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Hip Dysplasia in Cane Corsos

 

Canine Hip Dysplasia (CHD) is an orthopedic problem, which can result in remodeling of the femur, wearing away of the acetabulum, and other arthritic changes. Although CHD is primarily an inherited defect, the severity of the disease is influenced by environment, e.g., growth rate, diet, and exercise.  CHD is one of the primary health problems in Cane Corsos. There are several excellent articles explaining CHD in detail listed under the "General" category below. Early preventive steps can be key in reducing the severity of expression of CHD - maintaining a slow growth rate and good muscle tone, and never allowing the dog to become over weight.

Today there are several screening techniques and certifying agencies available to help breeders eliminate affected dogs from their breeding programs including the Orthopedic Foundation for Animals (OFA), the Institute for Genetic Disease Control (GDC) and PennHIP.   While there is alot of controversy as to which one is the best or most accurate, each provides breeders with a method for assessing the actual structure of their dog's hip joints. For more information on current screening techniques go to the "Diagnosis and Certification"  section below.

Until there is a DNA test to determine who the unaffected carriers are this disease will continue to plague our Breed and the only way for now to keep it in check is to at least know who the affected dogs are.

Not all dogs with CHD are doomed to live a crippled existence. Some dogs whose radiographs show obvious signs of CHD live active happy lives without surgical intervention and sometimes without any treatment at all. If, unfortunately, yours does not fall into that category there are many treatment options to consider. Please take a minute to look at a few of the nonsurgical treatments that are available such as Acupuncture, Chiropractic Adjustment and Nutraceutical Supplement Therapy. These alternative therapies have helped a great many dogs with CHD lead a relatively pain free life. Some surgical options can only be performed at a young age and your dogs' size activity level and pain tolerance should be considered when you discuss options with your Veterinarian. The OFA site at http://www.offa.org/hdtreat.html  has an excellent general overview of surgical procedures. Your Veterinarian is your best source for options for YOUR dog. For those times when a little 'help' may be necessary please refer to the web sites listed at the bottom of this page under "Mobility Assistance Items" for harnesses, slings, traction boots, support carts, etc.

Also available at this website is a roster of Cane Corsos that have passed OFA certification. You can also query for the latest OFA information on the OFA web site. This information is invaluable when you are trying to decide on a puppy from a potential breeder or when deciding on a sire or dam for a future litter.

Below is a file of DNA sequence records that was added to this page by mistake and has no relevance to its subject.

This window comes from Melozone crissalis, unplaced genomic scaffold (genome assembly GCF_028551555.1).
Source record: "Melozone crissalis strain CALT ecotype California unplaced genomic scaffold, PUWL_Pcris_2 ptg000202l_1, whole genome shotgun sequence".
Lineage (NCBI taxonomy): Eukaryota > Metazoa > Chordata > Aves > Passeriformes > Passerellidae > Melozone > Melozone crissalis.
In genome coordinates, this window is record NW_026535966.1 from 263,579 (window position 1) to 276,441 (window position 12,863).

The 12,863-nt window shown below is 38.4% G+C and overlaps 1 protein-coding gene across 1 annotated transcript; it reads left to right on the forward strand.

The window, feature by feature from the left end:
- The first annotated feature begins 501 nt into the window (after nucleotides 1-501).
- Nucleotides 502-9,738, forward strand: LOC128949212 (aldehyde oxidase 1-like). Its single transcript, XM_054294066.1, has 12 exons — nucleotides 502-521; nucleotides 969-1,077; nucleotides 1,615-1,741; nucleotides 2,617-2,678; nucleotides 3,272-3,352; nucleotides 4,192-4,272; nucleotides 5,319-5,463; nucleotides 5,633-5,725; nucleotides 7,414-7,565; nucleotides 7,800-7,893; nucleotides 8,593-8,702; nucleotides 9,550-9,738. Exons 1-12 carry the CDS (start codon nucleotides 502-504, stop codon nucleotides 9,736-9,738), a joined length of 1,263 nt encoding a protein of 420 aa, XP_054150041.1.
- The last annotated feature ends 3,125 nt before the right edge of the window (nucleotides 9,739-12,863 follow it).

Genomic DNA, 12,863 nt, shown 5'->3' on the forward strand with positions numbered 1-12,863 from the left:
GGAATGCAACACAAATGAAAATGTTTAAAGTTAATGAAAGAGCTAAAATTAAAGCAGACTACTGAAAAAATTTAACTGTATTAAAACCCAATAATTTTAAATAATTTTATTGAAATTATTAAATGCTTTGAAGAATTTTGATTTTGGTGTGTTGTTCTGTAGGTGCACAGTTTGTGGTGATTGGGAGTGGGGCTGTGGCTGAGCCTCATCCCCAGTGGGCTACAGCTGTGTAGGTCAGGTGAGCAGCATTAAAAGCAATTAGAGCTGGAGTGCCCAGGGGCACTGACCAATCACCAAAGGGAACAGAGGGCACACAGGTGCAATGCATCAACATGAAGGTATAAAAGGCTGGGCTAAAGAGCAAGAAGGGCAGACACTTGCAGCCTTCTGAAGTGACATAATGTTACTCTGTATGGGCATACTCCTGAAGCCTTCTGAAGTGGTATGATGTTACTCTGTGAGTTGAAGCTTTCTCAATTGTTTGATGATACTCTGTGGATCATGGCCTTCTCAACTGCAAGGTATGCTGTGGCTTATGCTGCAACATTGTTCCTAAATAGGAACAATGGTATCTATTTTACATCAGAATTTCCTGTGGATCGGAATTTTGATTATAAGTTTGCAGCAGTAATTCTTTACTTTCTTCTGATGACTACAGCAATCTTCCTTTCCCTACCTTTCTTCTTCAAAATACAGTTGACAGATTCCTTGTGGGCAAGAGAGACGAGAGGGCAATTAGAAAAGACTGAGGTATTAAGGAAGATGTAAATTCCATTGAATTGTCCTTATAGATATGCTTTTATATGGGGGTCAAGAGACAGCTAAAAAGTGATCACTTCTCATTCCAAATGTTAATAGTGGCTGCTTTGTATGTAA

You should always verify the hip scores which breeder claims their dog have.  If you do not wish to do a query on OFA ask the breeder for a copy.  PennHIP does not make it's scores available but again, ask the breeder for a copy.

General

        Hip Dysplasia - Understanding the condition and its treatment
        Three part article by Fred Lanting, "A Brief Introduction to Genetics": Natural Selection & Survival of the Fittest, Dominance and Polygenic Traits, and What's Ahead?.
        Eight part series of articles by John C. Cargill, MA MBA, MS and Susan Thorpe-Vargas, MS
        Five misconceptions about canine hip dysplasia

Diagnosis and Certification

        Orthopedic Foundation for Animcals (OFA)
        Order forms, brochures and a video free from OFA

        Comparison of OFA and PennHIP
        Hips - Elbows - OFA by Dr. Catherine Priddle, DVM
        The Importance of Good Positioning on Canine Hip X-Rays
        OFA without Anesthesia - List of Veterinarians
        GDC - Institute for Genetic Disease Control
        Synbiotics - the PennHIP method of hip evaluation
        PennHIP - Questions and Answers
        Foreign Hip Evaluation Schemes
        WHAT YOU STILL DON'T KNOW ABOUT THE "a" STAMP CAN HURT YOU
        Comparison of three methods of evaluating hip dysplasia

Treatment and Care

        Hip Dysplasia Treatment Options
        Glucosamine and Chondroitin
        Dr. Henry De Boer Jr. on Canine Hip Dysplasia
        Hip Dysplasia & Spondylosis - Alternative Treatments
        Complementary and Alternative Veterinary Medicine
        The Senior Dogs Project
        Adequan Canine for Degenerative Joint Disease
        Ester-C: Miracle Cure for Hip Dysplasia???

Mobility Assistance Items

        Custom Fit Harness and Boots
        K9 Carts
        Wheelchairs for dogs
        Doggon Wheels
 

 

 

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